User #55981091 wants a vacation. $10,000 should be enough to cover a couple of weeks of beach time. The problem is he doesn’t have the money.
Fortunately, there are plenty of people willing to lend it to him. Thanks to the online platform Lending Club, he already has 82 percent of the cash – from 187 different lenders.
He doesn’t know any of them and because of his high-risk credit rating, he’ll have to pay them about 20 percent interest. But that’s better than it would have been from a bank, where the vacationer probably would get no loan at all.
Welcome to the world of peer-to-peer-lending. What began as a more democratic alternative to conventional banks a few years ago now attracts millions of users, both borrowers and investors.
For individuals, it is a faster and cheaper way to borrow money. Likewise, anyone who has money lying around can be a lender and pocket yields of 5 to 8 percent on average.
Innovative online companies rely on algorithms to spread their risk across the masses, making traditional bank loans look very old fashioned.
Innovative online companies rely on algorithms to spread their risk across the masses, making traditional bank loans look very old fashioned. The model is growing so rapidly that banks are seeking partnerships or investing in these businesses to profit from the peer-to-peer boom.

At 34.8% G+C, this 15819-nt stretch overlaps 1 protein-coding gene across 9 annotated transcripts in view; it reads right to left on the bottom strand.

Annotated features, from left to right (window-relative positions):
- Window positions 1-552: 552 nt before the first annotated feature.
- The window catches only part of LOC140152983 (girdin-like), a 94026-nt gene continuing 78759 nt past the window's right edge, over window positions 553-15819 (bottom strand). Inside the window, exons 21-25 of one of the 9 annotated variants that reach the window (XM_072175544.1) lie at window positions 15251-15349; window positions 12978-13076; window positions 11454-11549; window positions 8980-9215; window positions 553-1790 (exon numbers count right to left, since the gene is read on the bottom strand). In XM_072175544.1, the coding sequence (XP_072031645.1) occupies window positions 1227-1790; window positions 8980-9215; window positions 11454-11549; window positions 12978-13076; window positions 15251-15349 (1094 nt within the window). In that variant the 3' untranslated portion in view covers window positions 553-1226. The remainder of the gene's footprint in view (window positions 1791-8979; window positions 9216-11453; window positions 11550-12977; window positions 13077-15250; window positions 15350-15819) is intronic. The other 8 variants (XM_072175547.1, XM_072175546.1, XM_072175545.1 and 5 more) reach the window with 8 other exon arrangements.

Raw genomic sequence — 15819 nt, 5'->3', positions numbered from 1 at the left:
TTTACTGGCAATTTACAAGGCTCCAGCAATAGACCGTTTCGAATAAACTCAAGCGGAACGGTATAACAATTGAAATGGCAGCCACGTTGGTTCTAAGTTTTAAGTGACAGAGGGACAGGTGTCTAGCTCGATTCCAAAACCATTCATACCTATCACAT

Currently, market leader Lending Club and other businesses such as Prosper hold 2 percent of consumer loans issued in the United States. But their share could rise to 15 percent by 2025, according to a study by the investment bank Goldman Sachs. In the long term, 25 percent of the $843 million ($770 million) market could move to these new platforms.
More and more startups are finding ways to poach customers from traditional banks – including in Germany, where peer-to-peer lenders issue a much smaller share of loans than in the United States. Yet there is growing movement in the country’s market for new financial technology.
The biggest peer-to-peer consumer lender in Germany is Auxmoney, which announced in June that it had 1 million members.
Zencap, which finances mid-sized companies, claims to be Europe’s fastest growing online credit marketplace, with a company record of €4 million ($4.4 million) of loans issued in June.
These so-called fintechs (financial technology start-ups) could earn 4 percent of all German retail banking yields by the year 2020, says the consulting firm AT Kearney.
To the traditional finance world, fintechs are both an opportunity and a threat. Quietly, banks, hedge funds and fund managers are joining the ranks of creditors. They are searching for strong yields in these times of low interest rates – and peer-to-peer platforms seem like a paradise.